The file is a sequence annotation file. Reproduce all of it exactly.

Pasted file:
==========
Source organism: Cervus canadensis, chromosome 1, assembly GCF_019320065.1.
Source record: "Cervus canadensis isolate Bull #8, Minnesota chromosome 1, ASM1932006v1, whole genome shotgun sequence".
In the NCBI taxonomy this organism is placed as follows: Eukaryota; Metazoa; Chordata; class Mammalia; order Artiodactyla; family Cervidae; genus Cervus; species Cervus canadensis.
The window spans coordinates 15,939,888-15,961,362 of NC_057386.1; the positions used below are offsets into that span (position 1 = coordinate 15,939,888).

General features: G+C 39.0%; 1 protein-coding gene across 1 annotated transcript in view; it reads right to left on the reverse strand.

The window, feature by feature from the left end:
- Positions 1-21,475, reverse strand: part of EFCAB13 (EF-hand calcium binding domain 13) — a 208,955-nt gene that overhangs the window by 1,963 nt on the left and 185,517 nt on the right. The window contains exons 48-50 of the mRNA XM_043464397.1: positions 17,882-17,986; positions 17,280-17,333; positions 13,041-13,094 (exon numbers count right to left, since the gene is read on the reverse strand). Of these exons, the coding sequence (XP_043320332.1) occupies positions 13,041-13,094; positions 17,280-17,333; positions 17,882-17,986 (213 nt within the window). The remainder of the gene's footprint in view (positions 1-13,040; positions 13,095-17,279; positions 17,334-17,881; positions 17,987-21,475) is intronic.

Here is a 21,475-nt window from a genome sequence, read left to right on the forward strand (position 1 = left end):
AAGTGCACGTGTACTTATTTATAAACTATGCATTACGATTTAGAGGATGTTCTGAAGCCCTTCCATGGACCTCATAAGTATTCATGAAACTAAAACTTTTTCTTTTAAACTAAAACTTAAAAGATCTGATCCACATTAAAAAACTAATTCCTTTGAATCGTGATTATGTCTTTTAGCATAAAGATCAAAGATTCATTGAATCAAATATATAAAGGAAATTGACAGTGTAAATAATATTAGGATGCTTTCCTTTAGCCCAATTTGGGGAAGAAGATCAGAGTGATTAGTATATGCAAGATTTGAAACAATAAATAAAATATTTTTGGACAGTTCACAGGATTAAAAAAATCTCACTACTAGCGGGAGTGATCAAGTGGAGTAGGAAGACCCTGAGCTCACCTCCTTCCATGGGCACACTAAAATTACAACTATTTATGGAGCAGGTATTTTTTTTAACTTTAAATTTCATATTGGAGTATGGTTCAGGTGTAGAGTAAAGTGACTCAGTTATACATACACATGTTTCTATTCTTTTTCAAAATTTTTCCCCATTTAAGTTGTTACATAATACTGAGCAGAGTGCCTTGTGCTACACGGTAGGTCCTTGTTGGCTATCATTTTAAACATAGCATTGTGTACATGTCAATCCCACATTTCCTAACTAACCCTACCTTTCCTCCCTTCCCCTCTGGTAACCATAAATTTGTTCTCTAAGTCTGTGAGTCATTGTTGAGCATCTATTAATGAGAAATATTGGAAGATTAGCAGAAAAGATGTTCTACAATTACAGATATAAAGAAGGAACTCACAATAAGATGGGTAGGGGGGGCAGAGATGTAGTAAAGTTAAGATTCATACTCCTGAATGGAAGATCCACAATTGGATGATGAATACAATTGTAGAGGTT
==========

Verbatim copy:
Source organism: Cervus canadensis, chromosome 1, assembly GCF_019320065.1.
Source record: "Cervus canadensis isolate Bull #8, Minnesota chromosome 1, ASM1932006v1, whole genome shotgun sequence".
In the NCBI taxonomy this organism is placed as follows: Eukaryota; Metazoa; Chordata; class Mammalia; order Artiodactyla; family Cervidae; genus Cervus; species Cervus canadensis.
The window spans coordinates 15,939,888-15,961,362 of NC_057386.1; the positions used below are offsets into that span (position 1 = coordinate 15,939,888).

General features: G+C 39.0%; 1 protein-coding gene across 1 annotated transcript in view; it reads right to left on the reverse strand.

The window, feature by feature from the left end:
- Positions 1-21,475, reverse strand: part of EFCAB13 (EF-hand calcium binding domain 13) — a 208,955-nt gene that overhangs the window by 1,963 nt on the left and 185,517 nt on the right. The window contains exons 48-50 of the mRNA XM_043464397.1: positions 17,882-17,986; positions 17,280-17,333; positions 13,041-13,094 (exon numbers count right to left, since the gene is read on the reverse strand). Of these exons, the coding sequence (XP_043320332.1) occupies positions 13,041-13,094; positions 17,280-17,333; positions 17,882-17,986 (213 nt within the window). The remainder of the gene's footprint in view (positions 1-13,040; positions 13,095-17,279; positions 17,334-17,881; positions 17,987-21,475) is intronic.

Here is a 21,475-nt window from a genome sequence, read left to right on the forward strand (position 1 = left end):
AAGTGCACGTGTACTTATTTATAAACTATGCATTACGATTTAGAGGATGTTCTGAAGCCCTTCCATGGACCTCATAAGTATTCATGAAACTAAAACTTTTTCTTTTAAACTAAAACTTAAAAGATCTGATCCACATTAAAAAACTAATTCCTTTGAATCGTGATTATGTCTTTTAGCATAAAGATCAAAGATTCATTGAATCAAATATATAAAGGAAATTGACAGTGTAAATAATATTAGGATGCTTTCCTTTAGCCCAATTTGGGGAAGAAGATCAGAGTGATTAGTATATGCAAGATTTGAAACAATAAATAAAATATTTTTGGACAGTTCACAGGATTAAAAAAATCTCACTACTAGCGGGAGTGATCAAGTGGAGTAGGAAGACCCTGAGCTCACCTCCTTCCATGGGCACACTAAAATTACAACTATTTATGGAGCAGGTATTTTTTTTAACTTTAAATTTCATATTGGAGTATGGTTCAGGTGTAGAGTAAAGTGACTCAGTTATACATACACATGTTTCTATTCTTTTTCAAAATTTTTCCCCATTTAAGTTGTTACATAATACTGAGCAGAGTGCCTTGTGCTACACGGTAGGTCCTTGTTGGCTATCATTTTAAACATAGCATTGTGTACATGTCAATCCCACATTTCCTAACTAACCCTACCTTTCCTCCCTTCCCCTCTGGTAACCATAAATTTGTTCTCTAAGTCTGTGAGTCATTGTTGAGCATCTATTAATGAGAAATATTGGAAGATTAGCAGAAAAGATGTTCTACAATTACAGATATAAAGAAGGAACTCACAATAAGATGGGTAGGGGGGGCAGAGATGTAGTAAAGTTAAGATTCATACTCCTGAATGGAAGATCCACAATTGGATGATGAATACAATTGTAGAGGTT